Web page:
Researchers in Japan have developed the first artificial-skin patch that does not affect the touch sensitivity of the real skin beneath it. The new ultrathin sensor, which is made from multilayers of conductive and dielectric nanomesh structures, could be used in applications as diverse as prosthetics, robot-assisted surgery, human-machine interfaces and wearable health care monitors.
Skin is our largest sensory organ, with an abundance of neurons that continually monitor stimuli in our environment and transmit this information to the brain. A good artificial skin must replicate this ability. In particular, an electronic skin, or e-skin, needs to be highly sensitive to touch, while also responding quickly to applied pressure.
To achieve these goals, the e-skin needs to incorporate a high density of sensors, over areas at least as small as 50 microns. But they also need to avoid interfering with a person’s natural sense of touch, and this has proved difficult. Human fingertips, for example, are so sensitive that a piece of plastic foil just a few microns thick is enough to impair a person’s sensations.
“A wearable sensor for your fingers has to be extremely thin,” explains Sunghoon Lee, a member of Takao Someya’s group at the University of Tokyo and an author of the paper. “But this obviously makes it very fragile and susceptible to damage from rubbing or repeated physical actions.”
For this reason, Lee adds, most e-skins developed to date – made from, for example, sensor arrays of assembled nanowires or microstructure rubber layers that change capacitance or resistance in response to pressure or force – have been relatively thick and bulky.
In contrast, the sensor developed by Someya, Lee and colleagues is thin and porous. It consists of two layers, both made using a process called electrospinning, and is based on a design proposed by Akihito Miyamoto and colleagues in 2017. The first layer is an insulating mesh-like network comprising polyurethane fibres around 200 to 400 nm thick. The second is a network of lines that makes up the functional electronic part of the device – a parallel-plate capacitor. This is made of gold on a supporting scaffold of polyvinyl alcohol (PVA), a water-soluble polymer often found in contact lenses. Once this layer has been fabricated, the researchers wash away the PVA to leave only the gold support. The finished pressure sensor is around 13 microns thick.
When a finger covered with this sensor grasps an object, the dielectric nanomesh layer deforms, producing a change in the capacitance measured between the two layers. When the researchers evaluated the device’s sensitivity as determined by the slope of the capacitance change-pressure curve, they found values (of 0.141 kPa-1 in the low applied pressure range of less than 1 kPa and 0.010 kPa-1 in the high applied pressure range of more than 10 kPa) that were comparable to the grip forces measured for a bare finger.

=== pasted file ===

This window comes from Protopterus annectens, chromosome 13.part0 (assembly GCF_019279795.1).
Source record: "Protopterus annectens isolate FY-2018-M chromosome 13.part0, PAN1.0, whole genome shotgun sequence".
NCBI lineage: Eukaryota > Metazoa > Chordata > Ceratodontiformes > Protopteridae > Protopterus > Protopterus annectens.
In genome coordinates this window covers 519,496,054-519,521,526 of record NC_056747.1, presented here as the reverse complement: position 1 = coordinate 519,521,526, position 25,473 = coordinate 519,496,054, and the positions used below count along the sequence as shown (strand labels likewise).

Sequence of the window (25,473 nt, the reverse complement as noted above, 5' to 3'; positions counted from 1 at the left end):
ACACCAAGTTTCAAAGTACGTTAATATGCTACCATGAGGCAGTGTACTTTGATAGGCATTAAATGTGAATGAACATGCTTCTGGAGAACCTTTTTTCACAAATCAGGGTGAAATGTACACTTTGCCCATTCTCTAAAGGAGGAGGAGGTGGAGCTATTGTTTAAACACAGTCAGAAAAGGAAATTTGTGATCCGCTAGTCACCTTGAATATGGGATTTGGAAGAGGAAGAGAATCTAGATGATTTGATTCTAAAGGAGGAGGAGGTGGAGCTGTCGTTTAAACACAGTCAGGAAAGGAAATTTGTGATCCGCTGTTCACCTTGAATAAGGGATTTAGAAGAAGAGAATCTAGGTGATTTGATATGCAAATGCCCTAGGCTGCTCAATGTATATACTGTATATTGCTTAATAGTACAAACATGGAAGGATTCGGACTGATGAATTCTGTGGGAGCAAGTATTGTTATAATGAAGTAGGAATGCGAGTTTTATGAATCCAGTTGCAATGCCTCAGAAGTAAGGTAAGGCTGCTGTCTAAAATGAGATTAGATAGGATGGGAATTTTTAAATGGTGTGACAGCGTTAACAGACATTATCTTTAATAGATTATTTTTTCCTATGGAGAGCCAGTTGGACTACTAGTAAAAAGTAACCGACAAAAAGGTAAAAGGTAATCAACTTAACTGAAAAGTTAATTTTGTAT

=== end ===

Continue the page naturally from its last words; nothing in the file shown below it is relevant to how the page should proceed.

“We performed a rigorous set of tests on our sensors with the help of 18 test subjects,” Lee says. “They confirmed that the sensors were imperceptible and affected neither the ability to grip objects through friction, nor the perceived sensitivity compared to performing the same task without a sensor attached. This is exactly the result we were hoping for.”
Robust and resistant
As an added benefit, the researchers found that their nanomesh sensors continued to work even after being compressed repeatedly. Indeed, the devices’ capacitance changed by just 0.15% after they had been squeezed 1000 times at 19.6 kPa. The conductivity of the gold electrode also remained relatively stable during these experiments.
Electronic skin displays human-like reactions to pressure, temperature and pain
Another point in favour of the sensor is its resistance to friction: tests showed that it could be rubbed 300 times with a 50 g object (equivalent to applied pressures of more than 100 kPa) without breaking. The sensor’s electrical characteristics changed only slightly during these tests, and the device remained sensitive to applied pressures even after being rubbed.
The researchers, who report their work in Science, say they plan to increase the number of sensing points in their device and determine how pressure is spatially distributed across it. “We also hope to further develop other imperceptible sensors, such as temperature, strain and humidity sensors, to achieve multimodal sensing,” Lee tells Physics World.